3) Business Week highlights global flat tax revolution.

A new article from Business Week highlights the success of flat tax systems in Eastern Europe and notes the important role of tax competition as a force for better tax policy,

[Excerpt from BusinessWeek]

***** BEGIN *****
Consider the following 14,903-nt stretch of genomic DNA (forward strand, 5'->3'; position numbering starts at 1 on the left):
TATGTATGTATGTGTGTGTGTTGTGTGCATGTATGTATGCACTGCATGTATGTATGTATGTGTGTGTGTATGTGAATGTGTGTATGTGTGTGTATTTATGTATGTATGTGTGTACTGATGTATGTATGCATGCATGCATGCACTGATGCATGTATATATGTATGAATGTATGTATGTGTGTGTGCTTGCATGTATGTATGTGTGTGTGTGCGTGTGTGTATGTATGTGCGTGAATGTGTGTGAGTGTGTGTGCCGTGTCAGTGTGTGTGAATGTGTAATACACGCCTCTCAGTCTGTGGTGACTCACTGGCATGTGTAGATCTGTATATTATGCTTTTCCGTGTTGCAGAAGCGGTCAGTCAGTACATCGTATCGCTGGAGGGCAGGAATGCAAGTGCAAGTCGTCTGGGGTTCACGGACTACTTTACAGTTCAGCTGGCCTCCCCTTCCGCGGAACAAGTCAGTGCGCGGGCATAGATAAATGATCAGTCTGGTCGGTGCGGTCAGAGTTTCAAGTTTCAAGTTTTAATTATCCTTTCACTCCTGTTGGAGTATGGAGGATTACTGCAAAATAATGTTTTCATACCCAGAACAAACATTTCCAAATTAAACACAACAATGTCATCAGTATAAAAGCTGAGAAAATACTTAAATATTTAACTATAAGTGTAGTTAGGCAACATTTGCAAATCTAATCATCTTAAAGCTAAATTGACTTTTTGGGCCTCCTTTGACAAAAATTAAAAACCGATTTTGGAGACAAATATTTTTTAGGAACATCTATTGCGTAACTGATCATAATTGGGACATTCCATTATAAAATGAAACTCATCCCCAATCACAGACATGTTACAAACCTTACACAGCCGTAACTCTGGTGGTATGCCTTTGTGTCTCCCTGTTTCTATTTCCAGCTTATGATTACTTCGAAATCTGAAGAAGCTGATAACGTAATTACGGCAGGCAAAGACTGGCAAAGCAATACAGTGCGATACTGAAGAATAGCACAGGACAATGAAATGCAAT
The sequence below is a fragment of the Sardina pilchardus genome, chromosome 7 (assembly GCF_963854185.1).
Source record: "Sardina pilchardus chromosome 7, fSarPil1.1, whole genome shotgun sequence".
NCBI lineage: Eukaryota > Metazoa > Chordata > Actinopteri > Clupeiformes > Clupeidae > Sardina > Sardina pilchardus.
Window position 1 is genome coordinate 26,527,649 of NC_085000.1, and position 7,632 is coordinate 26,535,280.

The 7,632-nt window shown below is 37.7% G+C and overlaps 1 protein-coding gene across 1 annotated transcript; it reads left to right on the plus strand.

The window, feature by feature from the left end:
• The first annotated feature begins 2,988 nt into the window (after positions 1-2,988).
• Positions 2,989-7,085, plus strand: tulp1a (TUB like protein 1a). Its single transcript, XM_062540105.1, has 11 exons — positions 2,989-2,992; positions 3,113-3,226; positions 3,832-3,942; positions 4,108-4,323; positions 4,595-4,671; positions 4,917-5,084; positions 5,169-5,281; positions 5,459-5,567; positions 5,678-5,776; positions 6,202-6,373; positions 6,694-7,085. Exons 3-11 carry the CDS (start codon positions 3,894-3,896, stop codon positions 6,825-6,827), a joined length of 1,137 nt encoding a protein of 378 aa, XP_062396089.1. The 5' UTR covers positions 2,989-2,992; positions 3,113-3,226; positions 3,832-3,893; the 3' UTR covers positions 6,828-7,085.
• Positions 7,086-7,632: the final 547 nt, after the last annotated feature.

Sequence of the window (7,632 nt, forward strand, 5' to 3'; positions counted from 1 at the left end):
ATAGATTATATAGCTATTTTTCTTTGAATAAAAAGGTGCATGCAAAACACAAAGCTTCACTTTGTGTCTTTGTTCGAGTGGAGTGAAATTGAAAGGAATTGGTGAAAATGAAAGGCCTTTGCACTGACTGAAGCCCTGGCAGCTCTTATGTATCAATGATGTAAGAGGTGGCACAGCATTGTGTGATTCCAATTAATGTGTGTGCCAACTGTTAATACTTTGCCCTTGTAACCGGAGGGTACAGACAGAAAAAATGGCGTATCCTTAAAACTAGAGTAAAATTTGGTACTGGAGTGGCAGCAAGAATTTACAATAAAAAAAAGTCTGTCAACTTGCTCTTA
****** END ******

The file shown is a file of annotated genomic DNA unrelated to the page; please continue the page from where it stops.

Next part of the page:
The flat tax... [is] the Holy Grail of public policy: One low income tax rate paid by all but the poorest wage-earners, who are exempt. No loopholes for the rich to exploit. No graduated rates that take a higher percentage of income from people who work hard to earn more. No need for a huge bureaucracy to police fiendishly complex tax laws. has gotten its first real road test in the former Soviet bloc, where at least eight countries, from minuscule Estonia to giant Russia, have enacted flat taxes since the mid-1990s. Most of these countries' economies are growing at a far-healthier clip than those of their neighbors to the west. So it's no surprise that calls for a flat tax are now being heard in Western Europe, the most heavily taxed zone on the planet. ...Günther Fehlinger, president of Europeans for Tax Reform, a Vienna-based flat-tax advocacy group, says interest has picked up noticeably since last year, when a flat tax took effect in Slovakia: That country's booming automotive industry is luring billions in highly desirable investment away from Western Europe. ...What's driving this interest all of a sudden? It's a competitiveness issue, says Paul Mylonas, chief economist at the National Bank of Greece. "Our neighboring countries are reducing taxes, which provides them with a more attractive business climate." Slovakia is a case in point. The country has been intent on building an investor-friendly climate. So in 2004 it swept away 21 categories of personal income taxes, five tax brackets, and scores of exemptions and deductions, replacing them with a flat 19% rate. ...Total foreign direct investment in Slovakia last year was $13.6 billion, a sixfold increase since 1998. Slovakia's attractively low 19% corporate tax rate is a big draw, too. But, says Martin Bruncko, chief economic adviser to Slovak Finance Minister Ivan Miklos, "the flat [personal income] tax has made Slovakia more attractive for highly paid expatriate employees..." Even without pressure from the East, many Western European governments face growing complaints about the complexity of their tax regimes. France, for example, offers a bewildering 560 tax breaks. ...a flat or streamlined tax code could still go a long way toward restoring public trust in the tax system by wiping away loopholes and cutting out mounds of red tape. Lower top rates also could stanch the flow of "tax expatriates" -- for example, wealthy French people who move to Britain or Belgium to avoid high French income taxes. Flat-tax Europe? It won't happen overnight. But the conversation is getting under way. [Link to full article below:]